In Flannery O'Connor's "Good Country People," what is the tone of the piece?

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The tone of the story is ironic and mocking. As she often does, O'Connor simply gets inside the head of her main character or characters and conveys their thoughts in a deadpan, mocking, scathing way. For example, she mocks Mrs. Hopewell's mortifyingly condescending and self-satisfied attitude about her own superiority in the following sentence. O'Connor simply lets Mrs. Hopewell hang herself by relaying her smug thoughts without comment:

Mrs. Hopewell liked to tell people that Glynese and Carramae were two of the finest girls she knew and that Mrs. Freeman was a lady and that she was never ashamed to take her anywhere or introduce her to anybody they might meet.

A reader might want to squirm and blush at the thoughts Mrs. Hopewell is proud to tell people about and at her unthinking assumption of the right to pass judgment on and be the "superior" social conduit for the Freeman family, but O'Connor's deadpan tone never blinks.

As we can see, O'Connor mocks Mrs. Hopewell's blindness, vanity and petty need to feel superior. Mrs. Hopewell labels Manley Pointer, the Bible salesman, "good country people," because he seems to be a polite country bumpkin who bows and scrapes to her. It never occurs to her to question this facade.

O'Connor is also deadpan and dryly ironic about Hulga, who believes she is so sophisticated, worldly, and intelligent because she has a PhD. She too feels superior to Manley only, ironically, to be easily bested by the seemingly simple and "backward" salesman who she assumed she would seduce and control.

For a long time, I saw Manley as wholly evil—and he is deceptive, mean, and spiteful—but he also is more honest about who he is than either Mrs. Hopewell or Hulga. He doesn't delude himself that he is "good people."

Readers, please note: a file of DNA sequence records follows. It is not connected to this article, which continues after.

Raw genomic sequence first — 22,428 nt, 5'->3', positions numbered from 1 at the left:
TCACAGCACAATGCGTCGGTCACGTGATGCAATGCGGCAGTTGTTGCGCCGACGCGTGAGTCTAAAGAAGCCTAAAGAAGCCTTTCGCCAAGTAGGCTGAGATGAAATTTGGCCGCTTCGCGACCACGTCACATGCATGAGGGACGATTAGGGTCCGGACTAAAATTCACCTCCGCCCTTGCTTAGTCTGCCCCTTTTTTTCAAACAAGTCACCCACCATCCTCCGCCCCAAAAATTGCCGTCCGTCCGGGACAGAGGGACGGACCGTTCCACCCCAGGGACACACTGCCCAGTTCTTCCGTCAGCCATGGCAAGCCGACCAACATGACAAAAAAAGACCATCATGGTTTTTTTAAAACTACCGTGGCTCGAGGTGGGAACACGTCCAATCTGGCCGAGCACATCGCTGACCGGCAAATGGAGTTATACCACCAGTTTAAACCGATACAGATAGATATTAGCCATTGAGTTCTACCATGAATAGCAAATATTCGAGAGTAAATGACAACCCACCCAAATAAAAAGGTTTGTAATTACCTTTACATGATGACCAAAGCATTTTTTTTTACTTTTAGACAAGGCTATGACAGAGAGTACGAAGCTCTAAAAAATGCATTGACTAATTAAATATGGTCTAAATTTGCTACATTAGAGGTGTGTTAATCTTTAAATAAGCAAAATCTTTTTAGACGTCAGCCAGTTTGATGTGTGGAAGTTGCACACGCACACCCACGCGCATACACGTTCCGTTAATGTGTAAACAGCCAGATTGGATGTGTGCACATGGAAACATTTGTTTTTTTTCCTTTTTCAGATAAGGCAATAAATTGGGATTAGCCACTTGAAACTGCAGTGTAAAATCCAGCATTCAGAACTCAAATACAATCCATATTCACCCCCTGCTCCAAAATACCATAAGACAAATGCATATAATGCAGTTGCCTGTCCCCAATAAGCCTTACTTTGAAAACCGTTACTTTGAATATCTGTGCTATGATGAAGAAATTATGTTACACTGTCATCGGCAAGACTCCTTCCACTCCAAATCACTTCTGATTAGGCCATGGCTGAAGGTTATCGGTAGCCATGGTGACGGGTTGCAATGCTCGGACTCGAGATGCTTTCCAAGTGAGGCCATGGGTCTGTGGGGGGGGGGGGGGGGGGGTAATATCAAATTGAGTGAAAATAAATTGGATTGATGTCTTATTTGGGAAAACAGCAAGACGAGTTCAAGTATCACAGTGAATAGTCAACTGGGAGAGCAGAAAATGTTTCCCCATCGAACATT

O'Connor moves to a tone that mixes sincerity with scathing revelation near the end, signaling with the sunlight that Hulga has had her awakening:

And I'll tell you another thing, Hulga,” he said, using the name as if he didn't think much of it, “you ain't so smart. I been believing in nothing ever since I was born!” and then the toast-colored hat disappeared down the hole and the girl was left, sitting on the straw in the dusty sunlight.

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"Good Country People" has a deeply ironic, almost sardonic, tone. Consider the irony of the title itself—these are not good country people, especially the salesman—and then move on to the first lines: " Besides the neutral expression that she wore when she was alone, Mrs. Freeman had two others, forward and reverse, that she used for all her human dealings.  Her forward expression was steady and driving like the advance of a heavy truck."

She is supposedly "free" (a free-man), but has only three expressions, and acts like a machine…which is hardly like a person at all. To have only these expressions is hardly to be a good person; where is the nuance? The gentle spirit?

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